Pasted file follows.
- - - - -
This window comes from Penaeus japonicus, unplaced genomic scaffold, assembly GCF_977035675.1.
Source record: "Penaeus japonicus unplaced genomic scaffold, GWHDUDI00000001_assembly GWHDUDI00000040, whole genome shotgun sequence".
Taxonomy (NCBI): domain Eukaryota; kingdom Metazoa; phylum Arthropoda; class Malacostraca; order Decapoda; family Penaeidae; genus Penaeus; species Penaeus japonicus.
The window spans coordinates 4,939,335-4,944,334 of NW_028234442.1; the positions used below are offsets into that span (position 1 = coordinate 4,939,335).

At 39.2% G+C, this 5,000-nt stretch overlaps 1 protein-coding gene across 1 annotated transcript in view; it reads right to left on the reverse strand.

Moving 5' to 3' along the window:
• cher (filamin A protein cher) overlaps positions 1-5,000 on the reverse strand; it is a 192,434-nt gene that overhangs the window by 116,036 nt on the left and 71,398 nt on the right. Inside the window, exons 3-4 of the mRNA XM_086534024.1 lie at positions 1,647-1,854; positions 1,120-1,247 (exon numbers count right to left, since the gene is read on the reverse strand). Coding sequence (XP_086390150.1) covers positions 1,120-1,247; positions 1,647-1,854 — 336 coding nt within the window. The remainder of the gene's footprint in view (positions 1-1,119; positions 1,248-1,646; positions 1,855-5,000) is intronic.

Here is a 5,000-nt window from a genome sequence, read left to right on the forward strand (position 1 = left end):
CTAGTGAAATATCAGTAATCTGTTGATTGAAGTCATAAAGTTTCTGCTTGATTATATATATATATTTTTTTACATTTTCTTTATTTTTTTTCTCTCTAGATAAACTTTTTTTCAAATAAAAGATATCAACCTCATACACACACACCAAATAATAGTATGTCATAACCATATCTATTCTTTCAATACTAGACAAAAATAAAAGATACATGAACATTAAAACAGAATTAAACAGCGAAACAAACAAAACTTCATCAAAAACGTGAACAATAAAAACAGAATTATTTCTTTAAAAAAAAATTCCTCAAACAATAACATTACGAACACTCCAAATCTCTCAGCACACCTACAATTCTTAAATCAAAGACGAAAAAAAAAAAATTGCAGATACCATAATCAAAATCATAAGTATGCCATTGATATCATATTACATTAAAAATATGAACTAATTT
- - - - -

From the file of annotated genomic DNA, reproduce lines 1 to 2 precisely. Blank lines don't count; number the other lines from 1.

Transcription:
This window comes from Penaeus japonicus, unplaced genomic scaffold, assembly GCF_977035675.1.
Source record: "Penaeus japonicus unplaced genomic scaffold, GWHDUDI00000001_assembly GWHDUDI00000040, whole genome shotgun sequence".